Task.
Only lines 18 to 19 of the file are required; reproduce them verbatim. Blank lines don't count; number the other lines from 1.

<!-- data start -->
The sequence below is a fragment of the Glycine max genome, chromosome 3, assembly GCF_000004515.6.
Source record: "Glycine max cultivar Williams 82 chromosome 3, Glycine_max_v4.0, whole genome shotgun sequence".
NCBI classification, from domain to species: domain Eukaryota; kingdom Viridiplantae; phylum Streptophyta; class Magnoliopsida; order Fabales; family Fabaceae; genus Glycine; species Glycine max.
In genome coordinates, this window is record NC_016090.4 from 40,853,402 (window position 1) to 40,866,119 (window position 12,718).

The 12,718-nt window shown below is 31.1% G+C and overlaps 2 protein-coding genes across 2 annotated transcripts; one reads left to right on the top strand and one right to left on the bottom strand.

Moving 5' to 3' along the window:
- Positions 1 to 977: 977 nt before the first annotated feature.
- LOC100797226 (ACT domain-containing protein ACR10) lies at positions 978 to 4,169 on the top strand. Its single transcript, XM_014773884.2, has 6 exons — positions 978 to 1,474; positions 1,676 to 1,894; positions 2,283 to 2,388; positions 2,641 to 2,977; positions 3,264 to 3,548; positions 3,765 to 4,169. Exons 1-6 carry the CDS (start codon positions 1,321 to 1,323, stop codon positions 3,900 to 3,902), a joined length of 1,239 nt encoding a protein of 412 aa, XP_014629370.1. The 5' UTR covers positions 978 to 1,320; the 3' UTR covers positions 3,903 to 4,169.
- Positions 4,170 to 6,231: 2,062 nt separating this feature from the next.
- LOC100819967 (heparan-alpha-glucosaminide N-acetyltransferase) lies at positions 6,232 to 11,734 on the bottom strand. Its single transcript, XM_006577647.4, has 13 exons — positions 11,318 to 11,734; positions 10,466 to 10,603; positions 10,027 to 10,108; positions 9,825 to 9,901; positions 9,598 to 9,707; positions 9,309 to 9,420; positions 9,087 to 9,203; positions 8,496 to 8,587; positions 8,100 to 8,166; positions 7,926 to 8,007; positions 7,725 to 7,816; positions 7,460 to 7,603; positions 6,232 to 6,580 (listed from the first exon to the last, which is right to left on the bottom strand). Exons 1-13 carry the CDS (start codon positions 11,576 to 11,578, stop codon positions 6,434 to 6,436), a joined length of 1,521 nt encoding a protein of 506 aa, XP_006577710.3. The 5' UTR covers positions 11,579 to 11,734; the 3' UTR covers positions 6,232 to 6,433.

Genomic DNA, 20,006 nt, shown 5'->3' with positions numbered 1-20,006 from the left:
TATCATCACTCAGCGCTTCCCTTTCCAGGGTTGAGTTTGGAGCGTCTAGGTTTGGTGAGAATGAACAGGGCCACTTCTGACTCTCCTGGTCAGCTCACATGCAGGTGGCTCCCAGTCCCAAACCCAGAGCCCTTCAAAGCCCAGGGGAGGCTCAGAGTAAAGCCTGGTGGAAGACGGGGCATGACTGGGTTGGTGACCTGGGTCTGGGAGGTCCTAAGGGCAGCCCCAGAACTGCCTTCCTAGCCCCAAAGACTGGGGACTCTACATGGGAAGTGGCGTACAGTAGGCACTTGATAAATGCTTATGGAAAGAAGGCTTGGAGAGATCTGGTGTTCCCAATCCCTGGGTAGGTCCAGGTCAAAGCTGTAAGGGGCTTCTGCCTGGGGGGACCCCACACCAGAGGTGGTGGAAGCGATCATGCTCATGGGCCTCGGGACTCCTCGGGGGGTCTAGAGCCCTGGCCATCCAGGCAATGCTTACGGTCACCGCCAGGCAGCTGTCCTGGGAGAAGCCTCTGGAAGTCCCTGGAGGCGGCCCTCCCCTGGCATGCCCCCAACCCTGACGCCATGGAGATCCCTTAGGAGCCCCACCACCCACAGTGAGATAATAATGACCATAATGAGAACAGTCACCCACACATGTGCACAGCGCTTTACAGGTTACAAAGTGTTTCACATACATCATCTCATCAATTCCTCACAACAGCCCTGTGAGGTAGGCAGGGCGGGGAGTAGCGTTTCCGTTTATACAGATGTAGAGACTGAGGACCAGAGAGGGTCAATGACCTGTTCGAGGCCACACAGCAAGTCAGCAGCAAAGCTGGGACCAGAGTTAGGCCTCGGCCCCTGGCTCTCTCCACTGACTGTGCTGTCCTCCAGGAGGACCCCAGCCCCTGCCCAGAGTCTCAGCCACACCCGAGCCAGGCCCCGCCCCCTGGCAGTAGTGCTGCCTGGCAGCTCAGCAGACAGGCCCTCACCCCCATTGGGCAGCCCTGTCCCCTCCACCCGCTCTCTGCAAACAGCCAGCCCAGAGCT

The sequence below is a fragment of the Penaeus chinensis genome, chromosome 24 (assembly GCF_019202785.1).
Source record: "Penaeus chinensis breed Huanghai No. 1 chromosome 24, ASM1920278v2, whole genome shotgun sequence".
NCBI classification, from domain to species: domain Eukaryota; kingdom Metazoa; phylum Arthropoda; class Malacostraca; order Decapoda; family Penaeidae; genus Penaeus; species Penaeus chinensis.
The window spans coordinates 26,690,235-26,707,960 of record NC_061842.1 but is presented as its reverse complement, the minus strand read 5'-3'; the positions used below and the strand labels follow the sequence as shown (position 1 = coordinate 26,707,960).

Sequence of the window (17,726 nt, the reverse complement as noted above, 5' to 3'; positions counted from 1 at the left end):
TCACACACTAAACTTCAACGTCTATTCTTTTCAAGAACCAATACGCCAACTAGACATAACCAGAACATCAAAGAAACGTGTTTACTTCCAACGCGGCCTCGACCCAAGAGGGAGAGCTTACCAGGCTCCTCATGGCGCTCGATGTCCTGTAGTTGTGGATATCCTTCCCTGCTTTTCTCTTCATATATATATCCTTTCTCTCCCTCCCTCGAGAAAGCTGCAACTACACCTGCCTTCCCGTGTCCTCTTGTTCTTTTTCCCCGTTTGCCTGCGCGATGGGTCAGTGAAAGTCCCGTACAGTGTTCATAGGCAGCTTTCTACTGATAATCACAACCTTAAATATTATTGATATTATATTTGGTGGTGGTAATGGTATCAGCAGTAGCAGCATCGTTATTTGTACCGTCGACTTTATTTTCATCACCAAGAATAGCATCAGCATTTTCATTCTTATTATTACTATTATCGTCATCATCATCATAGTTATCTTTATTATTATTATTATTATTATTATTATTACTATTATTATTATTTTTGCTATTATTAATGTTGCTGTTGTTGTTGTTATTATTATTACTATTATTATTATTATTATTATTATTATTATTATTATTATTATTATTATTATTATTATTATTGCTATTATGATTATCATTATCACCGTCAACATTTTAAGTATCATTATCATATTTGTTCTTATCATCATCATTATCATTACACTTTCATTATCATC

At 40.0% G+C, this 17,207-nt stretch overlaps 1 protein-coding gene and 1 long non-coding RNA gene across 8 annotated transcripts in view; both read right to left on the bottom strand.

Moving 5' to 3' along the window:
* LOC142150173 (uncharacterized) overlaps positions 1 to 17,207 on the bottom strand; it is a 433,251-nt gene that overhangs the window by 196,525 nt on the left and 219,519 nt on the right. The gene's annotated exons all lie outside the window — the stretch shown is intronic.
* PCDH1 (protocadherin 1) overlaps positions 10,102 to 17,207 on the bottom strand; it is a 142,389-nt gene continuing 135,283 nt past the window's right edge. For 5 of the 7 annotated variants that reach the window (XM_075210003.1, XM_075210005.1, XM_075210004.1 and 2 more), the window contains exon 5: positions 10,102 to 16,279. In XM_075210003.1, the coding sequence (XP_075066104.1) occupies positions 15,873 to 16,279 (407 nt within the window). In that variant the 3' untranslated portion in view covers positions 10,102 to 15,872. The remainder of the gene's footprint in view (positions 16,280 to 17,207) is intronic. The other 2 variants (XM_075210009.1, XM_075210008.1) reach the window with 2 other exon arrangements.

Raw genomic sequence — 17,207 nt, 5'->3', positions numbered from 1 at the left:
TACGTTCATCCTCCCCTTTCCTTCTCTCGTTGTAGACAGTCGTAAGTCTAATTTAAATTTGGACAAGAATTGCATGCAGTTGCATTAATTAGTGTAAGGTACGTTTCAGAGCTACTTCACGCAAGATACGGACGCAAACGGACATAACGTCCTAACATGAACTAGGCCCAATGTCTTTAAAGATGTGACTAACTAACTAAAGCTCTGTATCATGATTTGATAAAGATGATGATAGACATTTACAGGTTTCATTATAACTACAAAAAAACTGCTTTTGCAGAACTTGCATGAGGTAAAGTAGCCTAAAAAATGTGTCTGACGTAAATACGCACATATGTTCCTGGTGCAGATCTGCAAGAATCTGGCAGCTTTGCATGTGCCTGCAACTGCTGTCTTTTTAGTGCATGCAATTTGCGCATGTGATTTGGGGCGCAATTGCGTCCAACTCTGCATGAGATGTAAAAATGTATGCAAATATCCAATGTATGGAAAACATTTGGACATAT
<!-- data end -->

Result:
TCACACACTAAACTTCAACGTCTATTCTTTTCAAGAACCAATACGCCAACTAGACATAACCAGAACATCAAAGAAACGTGTTTACTTCCAACGCGGCCTCGACCCAAGAGGGAGAGCTTACCAGGCTCCTCATGGCGCTCGATGTCCTGTAGTTGTGGATATCCTTCCCTGCTTTTCTCTTCATATATATATCCTTTCTCTCCCTCCCTCGAGAAAGCTGCAACTACACCTGCCTTCCCGTGTCCTCTTGTTCTTTTTCCCCGTTTGCCTGCGCGATGGGTCAGTGAAAGTCCCGTACAGTGTTCATAGGCAGCTTTCTACTGATAATCACAACCTTAAATATTATTGATATTATATTTGGTGGTGGTAATGGTATCAGCAGTAGCAGCATCGTTATTTGTACCGTCGACTTTATTTTCATCACCAAGAATAGCATCAGCATTTTCATTCTTATTATTACTATTATCGTCATCATCATCATAGTTATCTTTATTATTATTATTATTATTATTATTATTACTATTATTATTATTTTTGCTATTATTAATGTTGCTGTTGTTGTTGTTATTATTATTACTATTATTATTATTATTATTATTATTATTATTATTATTATTATTATTATTATTATTATTATTGCTATTATGATTATCATTATCACCGTCAACATTTTAAGTATCATTATCATATTTGTTCTTATCATCATCATTATCATTACACTTTCATTATCATC

At 40.0% G+C, this 17,207-nt stretch overlaps 1 protein-coding gene and 1 long non-coding RNA gene across 8 annotated transcripts in view; both read right to left on the bottom strand.